member of Congress. The time to look this truth in the eye is now.
the Deal With George W.S. Trow
article is by Kyle Chayka on The Nation. It starts as follows:
In November 1980, The
Yorker devoted most of an entire issue to a single essay. Beyond
the extravagant length, the essay remains one of the strangest things
the magazine has ever published. Written by staff writer George W. S.
Trow and edited by the mercurial William Shawn, “Within the Context of
No Context” is a fever dream of media criticism. In a fractured cascade
of subtitled riffs (on “Pseudo-Intimacy,” “Experts,” “Celebrities,”
“Magazines in the Age of Television”) that accrues its own manic
momentum through prose-poem-like repetition, Trow analyzes how that
great, fetid swamp of American culture—television—ruined our
sensibilities, or at least warped them forever.
In fact, I had no
who George W. S.
Trow was, but this is a link. Also, I have not read
him, but I do suppose I agree with him on television, namely for
simple reason that I do not have a television since 1970 (almost 50
years now), and I neither have nor want it because by 1970 I had
decided that nearly all TV is stupid, is directed at the stupid, and
offers extremely little chance of learning anything whatsoever: If
you really want to learn things, I thought in 1970 and I
think now, you
have to read.
Here is more:
Certain essays stand as
cultural landmarks: After reading them you see the world differently;
they become part of your mental landscape. For many of its readers,
“Within the Context of No Context” certainly belongs in that pantheon.
It was republished again as a standalone book in 1997, with a new
introduction called “Collapsing Dominant,” in which Trow reflected on
what had changed in the two decades since the original — if anything,
it was all worse.
Most recently, it was the centerpiece for critic Christian Lorentzen’s Harper’s
Magazine philippic against the Internet’s effects on
contemporary book-reviewing. Trow’s work is still so relevant because
everything he wrote about television applies doubly for social media.
If Trow thought television was bad, then Facebook would be his
As I said, I never
anything by Trow, but I think Lorentzen (whom I also did not
probably is quite correct in insisting on "the Internet’s effects on
(indeed in part for the reason
the 2.3 billion "writers" and "publishers" on Facebook in majority
hardly read any book, whereas their uninformed opinions are
closely by machines because they all have money to spend on
Also, I agree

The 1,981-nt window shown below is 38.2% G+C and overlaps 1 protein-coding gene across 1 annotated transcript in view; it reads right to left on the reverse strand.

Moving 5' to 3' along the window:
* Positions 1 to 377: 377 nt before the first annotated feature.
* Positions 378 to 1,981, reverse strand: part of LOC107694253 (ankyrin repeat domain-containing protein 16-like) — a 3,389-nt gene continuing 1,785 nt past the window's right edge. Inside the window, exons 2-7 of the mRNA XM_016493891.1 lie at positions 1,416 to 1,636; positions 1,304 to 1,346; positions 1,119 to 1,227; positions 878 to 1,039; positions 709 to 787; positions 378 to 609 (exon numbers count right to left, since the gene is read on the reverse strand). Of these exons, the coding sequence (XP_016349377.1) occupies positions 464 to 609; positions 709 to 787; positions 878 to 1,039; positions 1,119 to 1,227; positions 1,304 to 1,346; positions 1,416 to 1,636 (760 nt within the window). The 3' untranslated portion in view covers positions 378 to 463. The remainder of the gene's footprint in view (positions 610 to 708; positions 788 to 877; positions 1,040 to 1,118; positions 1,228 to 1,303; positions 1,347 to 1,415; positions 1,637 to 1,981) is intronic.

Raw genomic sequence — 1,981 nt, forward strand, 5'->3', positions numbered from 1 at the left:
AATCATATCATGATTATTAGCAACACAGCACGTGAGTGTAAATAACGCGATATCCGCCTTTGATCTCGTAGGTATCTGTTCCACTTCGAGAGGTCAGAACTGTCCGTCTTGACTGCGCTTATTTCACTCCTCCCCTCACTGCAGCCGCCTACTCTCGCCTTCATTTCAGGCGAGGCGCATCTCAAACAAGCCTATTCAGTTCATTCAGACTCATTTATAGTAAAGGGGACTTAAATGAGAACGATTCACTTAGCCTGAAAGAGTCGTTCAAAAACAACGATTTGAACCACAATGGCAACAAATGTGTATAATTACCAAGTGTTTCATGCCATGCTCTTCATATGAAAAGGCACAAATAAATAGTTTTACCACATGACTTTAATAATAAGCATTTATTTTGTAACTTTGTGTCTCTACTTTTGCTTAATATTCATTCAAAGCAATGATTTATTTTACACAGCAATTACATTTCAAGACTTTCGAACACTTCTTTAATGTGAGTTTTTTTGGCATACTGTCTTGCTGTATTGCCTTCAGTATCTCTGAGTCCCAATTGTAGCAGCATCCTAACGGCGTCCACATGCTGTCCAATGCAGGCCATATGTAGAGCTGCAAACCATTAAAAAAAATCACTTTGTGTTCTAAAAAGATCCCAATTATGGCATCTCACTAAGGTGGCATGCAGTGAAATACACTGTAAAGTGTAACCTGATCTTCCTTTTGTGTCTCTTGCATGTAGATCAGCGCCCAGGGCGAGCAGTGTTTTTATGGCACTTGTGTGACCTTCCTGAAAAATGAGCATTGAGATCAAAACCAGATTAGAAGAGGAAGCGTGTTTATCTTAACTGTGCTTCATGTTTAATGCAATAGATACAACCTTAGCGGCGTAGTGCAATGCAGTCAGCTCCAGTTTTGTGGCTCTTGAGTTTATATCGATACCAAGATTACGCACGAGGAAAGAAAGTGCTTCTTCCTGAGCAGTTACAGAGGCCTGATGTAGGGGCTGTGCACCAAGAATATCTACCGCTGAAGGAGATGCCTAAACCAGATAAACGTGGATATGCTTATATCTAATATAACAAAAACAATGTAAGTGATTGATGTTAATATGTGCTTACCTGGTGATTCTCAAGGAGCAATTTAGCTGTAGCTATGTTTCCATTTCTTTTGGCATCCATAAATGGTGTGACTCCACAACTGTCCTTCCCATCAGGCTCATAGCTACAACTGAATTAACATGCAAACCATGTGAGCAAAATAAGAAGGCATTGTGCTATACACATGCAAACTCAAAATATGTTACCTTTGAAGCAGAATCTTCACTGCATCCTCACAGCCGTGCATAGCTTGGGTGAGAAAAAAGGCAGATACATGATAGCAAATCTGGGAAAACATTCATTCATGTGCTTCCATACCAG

that "if Trow thought
television was bad, then
Facebook would be his
nightmare" for the simple
reason that I think the same.
Here is some more:
Trow argued that the rise
television decimated the elite American intellectual community to which
he had belonged as the far descendant of printing magnates, a Harvard
graduate, and a magazine writer. It cut out what he posed as society’s
heart: the reading, debating, literary demographic that consumed his
I only consider Trow's
claim "that the rise of
television decimated the elite American intellectual community". I do not know how he came by
claim, but I think it is probably correct.
Here is some more:
Between 1997 and 2019,
Internet grew as a competitor to television and then subsumed it in the
form of Netflix, Amazon, and YouTube. The Internet has a similar
tendency toward erasure as well as the ability to transmit longing and
doubt on an enormous scale, much larger than television’s. Instead of
the grid of 200 million TV watchers, we are now enmeshed in the grid of
2.3 billion Facebook users, with an even greater distance, and thus
vertigo, from the grid of intimacy, or our humanity.
I more or less agree
(and see here). Finally, there is this:
We are in the grid of
social-media users created by that 21st-century bogeyman, the
Algorithm. Loosely defined, the Algorithm—Twitter’s, Facebook’s,
Spotify’s, Amazon’s, Google’s, so on and so forth—mediates what we
read, watch, and listen to online, encouraging us to consume whatever
appears on the screen. It regulates how often we get updates from our
friends, whose unpopular posts or opinions we might not see if we don’t
seek them out. Based on the data it collects, it can tell when we’re